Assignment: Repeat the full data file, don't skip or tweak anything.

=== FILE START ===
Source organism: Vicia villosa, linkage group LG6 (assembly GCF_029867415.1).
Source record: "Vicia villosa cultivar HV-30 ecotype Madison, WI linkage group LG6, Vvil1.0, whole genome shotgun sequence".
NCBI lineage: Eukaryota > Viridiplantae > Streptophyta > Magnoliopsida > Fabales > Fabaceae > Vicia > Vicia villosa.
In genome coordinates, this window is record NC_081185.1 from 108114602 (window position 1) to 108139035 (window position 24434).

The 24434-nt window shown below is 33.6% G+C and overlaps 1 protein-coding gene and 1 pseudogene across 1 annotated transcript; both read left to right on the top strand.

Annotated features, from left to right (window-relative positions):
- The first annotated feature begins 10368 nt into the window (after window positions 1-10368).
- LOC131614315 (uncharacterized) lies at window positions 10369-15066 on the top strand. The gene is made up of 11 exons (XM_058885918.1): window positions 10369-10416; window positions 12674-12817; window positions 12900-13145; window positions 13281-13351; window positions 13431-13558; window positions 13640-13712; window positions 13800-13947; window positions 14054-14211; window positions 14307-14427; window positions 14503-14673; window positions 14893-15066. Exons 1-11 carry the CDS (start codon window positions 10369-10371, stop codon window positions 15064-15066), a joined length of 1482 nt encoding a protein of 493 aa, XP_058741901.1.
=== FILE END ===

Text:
Source organism: Vicia villosa, linkage group LG6 (assembly GCF_029867415.1).
Source record: "Vicia villosa cultivar HV-30 ecotype Madison, WI linkage group LG6, Vvil1.0, whole genome shotgun sequence".
NCBI lineage: Eukaryota > Viridiplantae > Streptophyta > Magnoliopsida > Fabales > Fabaceae > Vicia > Vicia villosa.
In genome coordinates, this window is record NC_081185.1 from 108114602 (window position 1) to 108139035 (window position 24434).

The 24434-nt window shown below is 33.6% G+C and overlaps 1 protein-coding gene and 1 pseudogene across 1 annotated transcript; both read left to right on the top strand.

Annotated features, from left to right (window-relative positions):
- The first annotated feature begins 10368 nt into the window (after window positions 1-10368).
- LOC131614315 (uncharacterized) lies at window positions 10369-15066 on the top strand. The gene is made up of 11 exons (XM_058885918.1): window positions 10369-10416; window positions 12674-12817; window positions 12900-13145; window positions 13281-13351; window positions 13431-13558; window positions 13640-13712; window positions 13800-13947; window positions 14054-14211; window positions 14307-14427; window positions 14503-14673; window positions 14893-15066. Exons 1-11 carry the CDS (start codon window positions 10369-10371, stop codon window positions 15064-15066), a joined length of 1482 nt encoding a protein of 493 aa, XP_058741901.1.